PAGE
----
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Advocates criticize N.L. government's child-care update

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6K new child-care spaces promised by 2026, but advocates say they haven’t made a dent
Blackmore, Sarah
Publication Date: 
28 Aug 2023


Though Newfoundland and Labrador's education minister has been touting an increased number of child-care spaces operating at $10-a-day or lower across the province, advocates say those numbers don't paint the full picture. 

In a child-care update on Wednesday, Minister of Education Krista Lynn Howell said there are currently 8,300 child-care spaces operating at $10-a-day or lower across the province. 

Child-care advocate Yolande Pottie-Sherman says while 8,300 might sound like a lot, there haven't been enough net new spots added since the federal government's promise of 6,000 new child-care spaces in 2021.


"We just need to be real about the numbers," said Pottie-Sherman. "Only 258 more kids in 2023 have access to regulated child-care spaces than did in 2021. So I think we need to remember we are losing spaces at the same time we're gaining them." 

In 2021, it was announced the province would receive around $347 million in federal funding to make child care more accessible. At the time, Prime Minister Justin Trudeau said almost 6,000 new child-care spaces would be created within five years, as well as a new optional full-day, year-round pre-Kindergarten program.

However, Pottie-Sherman said the province is so far falling short of those goals.


"It's a bit of a stall tactic," said Pottie-Sherman. "They know what the demand is, they know how many kids there are." 

In a statement from the Education Department, media relations manager Lynn Robinson said they do not track the waitlists for child care services.

"These are not an accurate representation of the full need for child care in the province due to duplication, or the potential for a lack of service providers in a community or area. Parents and guardians seeking child care will often have their children on multiple waitlists in their community, and there may also be children on wait lists for certain child care services while attending another service," read the statement.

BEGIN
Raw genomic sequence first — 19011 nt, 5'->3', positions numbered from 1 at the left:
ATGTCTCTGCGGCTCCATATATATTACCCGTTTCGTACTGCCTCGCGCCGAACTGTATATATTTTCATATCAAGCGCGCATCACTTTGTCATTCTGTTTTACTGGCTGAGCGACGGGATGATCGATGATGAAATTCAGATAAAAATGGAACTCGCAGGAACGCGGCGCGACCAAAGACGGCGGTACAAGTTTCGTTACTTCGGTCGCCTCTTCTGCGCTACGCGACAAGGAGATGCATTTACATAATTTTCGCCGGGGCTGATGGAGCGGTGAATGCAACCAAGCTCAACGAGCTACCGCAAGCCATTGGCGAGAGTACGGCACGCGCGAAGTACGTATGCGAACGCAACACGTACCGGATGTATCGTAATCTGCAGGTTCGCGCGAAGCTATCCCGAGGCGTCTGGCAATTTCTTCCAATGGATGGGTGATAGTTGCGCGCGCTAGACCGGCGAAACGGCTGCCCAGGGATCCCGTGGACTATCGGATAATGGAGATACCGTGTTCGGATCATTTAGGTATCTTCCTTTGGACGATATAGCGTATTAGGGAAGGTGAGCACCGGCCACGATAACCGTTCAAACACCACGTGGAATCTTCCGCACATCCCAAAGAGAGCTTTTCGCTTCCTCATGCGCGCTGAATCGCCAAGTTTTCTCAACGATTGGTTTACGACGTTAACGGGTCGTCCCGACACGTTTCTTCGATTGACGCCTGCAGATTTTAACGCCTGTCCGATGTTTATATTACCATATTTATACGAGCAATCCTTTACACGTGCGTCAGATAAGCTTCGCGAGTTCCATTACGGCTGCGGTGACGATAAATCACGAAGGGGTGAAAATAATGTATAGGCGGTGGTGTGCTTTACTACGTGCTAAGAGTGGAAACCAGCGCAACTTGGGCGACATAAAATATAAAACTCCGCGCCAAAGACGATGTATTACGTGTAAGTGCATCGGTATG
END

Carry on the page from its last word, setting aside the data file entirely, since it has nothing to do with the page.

Similarly, Neria Aylward with the Jimmy Pratt Foundation said Wednesday's announcement was a bit of a disappointment for her. 

"It's always good to hear about the progress of the early learning and child-care action plan," said Aylward. "I will say it was a little underwhelming for advocates in the sector."

Aylward's remarks come in the wake of a report on how to make more child-care spaces released by the Jimmy Pratt Foundation in July. The report stated that demand for daycare spots skyrocketed once $10-a-day child-care was implemented.

In regards to Howell's update, Aylward said the announcements regarding the pre-Kindergarten pilot program were a particular disappointment.

"We know now that about 10% of four-year-olds are enrolled in those programs. That's not enough kids," said Aylward.


"Today we have 18 pre-Kindergarten locations that are open representing 340 child-care spaces," said Howell. "Another 17 sites will become operational in the next few weeks." 

Aylward believes that rather than a slow roll out of pre-Kindergarten programs, a universal, or junior Kindergarten program would be the better option.


Pottie-Sherman said there also needs to be an effort to recruit and retain more child-care workers to keep up with the growing demand in the province. She suggests better working conditions to make this possible. 

"We really need to keep advocating for dignified working conditions for early childhood educators, and that includes things like mandatory paid sick days," said Pottie-Sherman. "Less than half of ECEs in this province have access to paid sick days, less than half had access to paid vacation, less than a third have had access to paid coffee breaks."

Aylward also cites working conditions as an issue. She said studies show benefits, like pensions, keep ECEs in the workforce.


"To help increase the number of early childhood educators in the province the Department of Education has implemented the early childhood wage grid and a wage grid bonus," said Howell. "Since Jan. 1 of this year, we have over 100 early childhood educators who have become attached to the workforce." 

Both Pottie-Sherman and Aylward agree that any expansion of the child-care system needs to be a government-led public system, like the healthcare system or the school system.